‘Radical Tactics’

No less than the Wall Street Journal called it a “radical tactic.” Manville corporation, a financially strong building materials giant, is seeking to escape liability in thousands of asbestos disease cases by filing under Chapter 11 of the federal bankruptcy law. It did so voluntarily, saying that “nothing is wrong with our business (which) will keepoperating, very smoothly.”

Maybe sales for the nation’s 181st largest company will continue running at a $2 billion plus rate this year, but there certainly is something wrong with Manville’s sense of responsibility. Thousands of very ill people, exposed to asbestos 20 or more years ago, want to use the personal injury laws to obtain compensation for their cancers or lung diseases. Many families have been waiting for years in the courts for some elementary justice. Their lawyers have shown that the company (formerly Johns-Manville) knew about the dangers of asbestos in the workplace as early as the 1930s.

Now, under the bankruptcy filing, no new cases can be brought against Manville (the company guesses that more than 30,000 more cases would have been brought) and pending cases will be handled by a bankruptcy court without a jury. Other companies facing asbestos claims can become responsible for some of Manville’s dollar exposure under the doctrine of joint and several liability. To escape their asbestos-disease lawsuits, more companies also may file for voluntary bankruptcy.

Manville’s assets over liabilities are $1.1 billion. It has been paying at the rate of around $24 million a year for verdicts or settlements in the asbestos litigation–about 1 percent of its gross revenues. Some of these sums have been paid by insurance, although presently insurance companies are balking at further payments, claiming that Manville obtained its policies without fair disclosure. Manville is suing several insurance companies to make them pay for the claims.

“The whole subject disgusts me,” said Manville’s boss, John A. McKinney. “Now, when we need the coverage, with one exception, the insurance companies are reneging…. As much as anything else, the bad faith of insurance companies has made it necessary for us to take this action,” he added.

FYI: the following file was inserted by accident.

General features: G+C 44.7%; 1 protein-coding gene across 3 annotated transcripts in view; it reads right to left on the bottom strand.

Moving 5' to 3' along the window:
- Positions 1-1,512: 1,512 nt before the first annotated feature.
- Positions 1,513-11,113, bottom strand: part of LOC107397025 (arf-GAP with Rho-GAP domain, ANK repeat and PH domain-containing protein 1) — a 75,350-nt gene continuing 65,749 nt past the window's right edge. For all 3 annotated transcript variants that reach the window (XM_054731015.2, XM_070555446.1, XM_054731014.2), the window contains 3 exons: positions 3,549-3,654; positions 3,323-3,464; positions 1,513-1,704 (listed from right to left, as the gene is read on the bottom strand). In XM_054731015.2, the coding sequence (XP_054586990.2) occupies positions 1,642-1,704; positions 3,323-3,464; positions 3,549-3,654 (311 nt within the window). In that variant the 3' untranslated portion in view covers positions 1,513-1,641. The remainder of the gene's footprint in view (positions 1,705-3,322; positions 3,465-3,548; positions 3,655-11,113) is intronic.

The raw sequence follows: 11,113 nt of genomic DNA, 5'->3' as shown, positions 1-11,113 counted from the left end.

McKinney also blamed the plaintiffs’ lawyers. But without these attorneys very few victims would have had any chance for monetary recovery. These lawyers worked for years and finally obtained the evidence to persuade judges and juries that Manville and other asbestos companies were responsible for the human damage. The costs of litigation have increased in no small part due to Manville’s deplorable stalling techniques and the estimated $2 million a month it is paying its own defense lawyers while the cases drag on.

Fred Baron, a lawyer for the victims, says that Manville’s bankruptcy filing will be opposed in an upcoming court hearing. “No company the size and wealth of Manville should be able to wash its hands of the human misery it has caused and ask the taxpayer to bail it out for a burden quite within the company’s means to carry,” he declared.

Manville’s dramatic action and the wide publicity it received can influence future jurors and pressure Congress to pass a fixed compensation system for asbestos injuries that would include making the government pay part of the costs.

There is a case to be made for the government paying for diseases which stem from government shipyards during World War II to the extent that the Navy actually was involved in causing the hazardous exposures to workers.

But private companies bear most of the blame in this matter. And Manville is setting a perilous precedent in escaping its obligations through voluntary bankruptcy. If it succeeds in this strategy, then any company that generates widespread damage can take the same route. The response to this staggering evasion will be calls for tighter controls on giant corporations through a federal chartering structure. It is one thing for the law to allow corporations to provide limited liability for shareholders; it is quite another extremism to permit the corporation itself to limit its own liability in this manner.

Manville’s McKinney seemed aware of the size of the gamble. “Our loyal suppliers, lenders and shareholders all may suffer losses for their credit and investment exposure…. Losses could be very, very large for our present shareholders. Then, too, the many people who do have disabling injuries from excessive exposure to asbestos will be hurt. Their claims will be delayed and reduced,” he predicted.

It is difficult to see who is left to be helped by this unnecessary maneuver.

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